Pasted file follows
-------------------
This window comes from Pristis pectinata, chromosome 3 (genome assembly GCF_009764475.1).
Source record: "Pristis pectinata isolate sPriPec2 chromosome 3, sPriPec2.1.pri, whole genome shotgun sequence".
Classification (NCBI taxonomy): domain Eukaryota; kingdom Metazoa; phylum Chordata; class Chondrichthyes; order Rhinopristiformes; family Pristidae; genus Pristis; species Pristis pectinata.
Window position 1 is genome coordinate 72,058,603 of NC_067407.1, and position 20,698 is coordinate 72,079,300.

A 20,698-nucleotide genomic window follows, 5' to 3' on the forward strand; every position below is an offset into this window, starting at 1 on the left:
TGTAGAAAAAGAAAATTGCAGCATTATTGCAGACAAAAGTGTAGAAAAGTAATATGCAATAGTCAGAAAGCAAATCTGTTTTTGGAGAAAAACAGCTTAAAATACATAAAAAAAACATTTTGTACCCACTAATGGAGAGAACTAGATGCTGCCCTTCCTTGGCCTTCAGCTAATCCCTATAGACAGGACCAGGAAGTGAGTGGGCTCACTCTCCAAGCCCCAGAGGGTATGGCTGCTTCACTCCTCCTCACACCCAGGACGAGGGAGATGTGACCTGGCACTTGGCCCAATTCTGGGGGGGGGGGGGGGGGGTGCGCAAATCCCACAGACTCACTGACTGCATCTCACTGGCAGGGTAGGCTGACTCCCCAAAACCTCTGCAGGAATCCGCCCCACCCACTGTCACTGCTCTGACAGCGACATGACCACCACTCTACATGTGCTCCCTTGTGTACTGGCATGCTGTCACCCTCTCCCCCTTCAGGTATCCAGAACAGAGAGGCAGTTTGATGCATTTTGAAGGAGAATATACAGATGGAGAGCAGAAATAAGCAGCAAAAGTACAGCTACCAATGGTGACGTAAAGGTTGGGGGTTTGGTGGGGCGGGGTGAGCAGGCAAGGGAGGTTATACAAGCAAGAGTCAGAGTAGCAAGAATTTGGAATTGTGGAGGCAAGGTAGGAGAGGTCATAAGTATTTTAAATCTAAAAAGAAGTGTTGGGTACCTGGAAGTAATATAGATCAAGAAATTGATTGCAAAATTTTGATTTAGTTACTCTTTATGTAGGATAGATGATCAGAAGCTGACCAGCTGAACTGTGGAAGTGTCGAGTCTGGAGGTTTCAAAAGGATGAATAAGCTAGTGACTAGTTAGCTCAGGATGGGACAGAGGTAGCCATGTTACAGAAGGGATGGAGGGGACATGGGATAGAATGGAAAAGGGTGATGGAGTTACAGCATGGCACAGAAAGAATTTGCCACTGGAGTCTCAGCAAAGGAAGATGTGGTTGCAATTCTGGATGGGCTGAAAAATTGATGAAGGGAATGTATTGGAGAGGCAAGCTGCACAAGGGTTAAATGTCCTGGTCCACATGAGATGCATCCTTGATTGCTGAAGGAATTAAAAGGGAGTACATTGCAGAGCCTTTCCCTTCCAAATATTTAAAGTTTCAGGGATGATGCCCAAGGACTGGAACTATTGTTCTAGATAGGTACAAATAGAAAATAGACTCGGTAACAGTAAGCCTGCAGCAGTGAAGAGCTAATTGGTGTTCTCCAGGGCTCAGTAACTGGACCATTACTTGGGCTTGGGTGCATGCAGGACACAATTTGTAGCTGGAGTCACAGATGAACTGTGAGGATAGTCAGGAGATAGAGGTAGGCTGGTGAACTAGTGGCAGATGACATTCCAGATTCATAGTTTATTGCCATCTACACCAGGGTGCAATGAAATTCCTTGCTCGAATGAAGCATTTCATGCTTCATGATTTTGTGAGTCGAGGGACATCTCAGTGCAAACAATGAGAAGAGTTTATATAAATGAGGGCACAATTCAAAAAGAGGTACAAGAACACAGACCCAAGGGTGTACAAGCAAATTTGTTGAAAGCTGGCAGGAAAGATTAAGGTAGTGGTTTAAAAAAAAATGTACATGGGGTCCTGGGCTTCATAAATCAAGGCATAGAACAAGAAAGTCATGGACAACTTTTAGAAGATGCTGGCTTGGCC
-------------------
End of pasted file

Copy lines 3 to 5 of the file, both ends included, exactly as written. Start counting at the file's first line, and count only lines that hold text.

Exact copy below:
Classification (NCBI taxonomy): domain Eukaryota; kingdom Metazoa; phylum Chordata; class Chondrichthyes; order Rhinopristiformes; family Pristidae; genus Pristis; species Pristis pectinata.
Window position 1 is genome coordinate 72,058,603 of NC_067407.1, and position 20,698 is coordinate 72,079,300.

A 20,698-nucleotide genomic window follows, 5' to 3' on the forward strand; every position below is an offset into this window, starting at 1 on the left: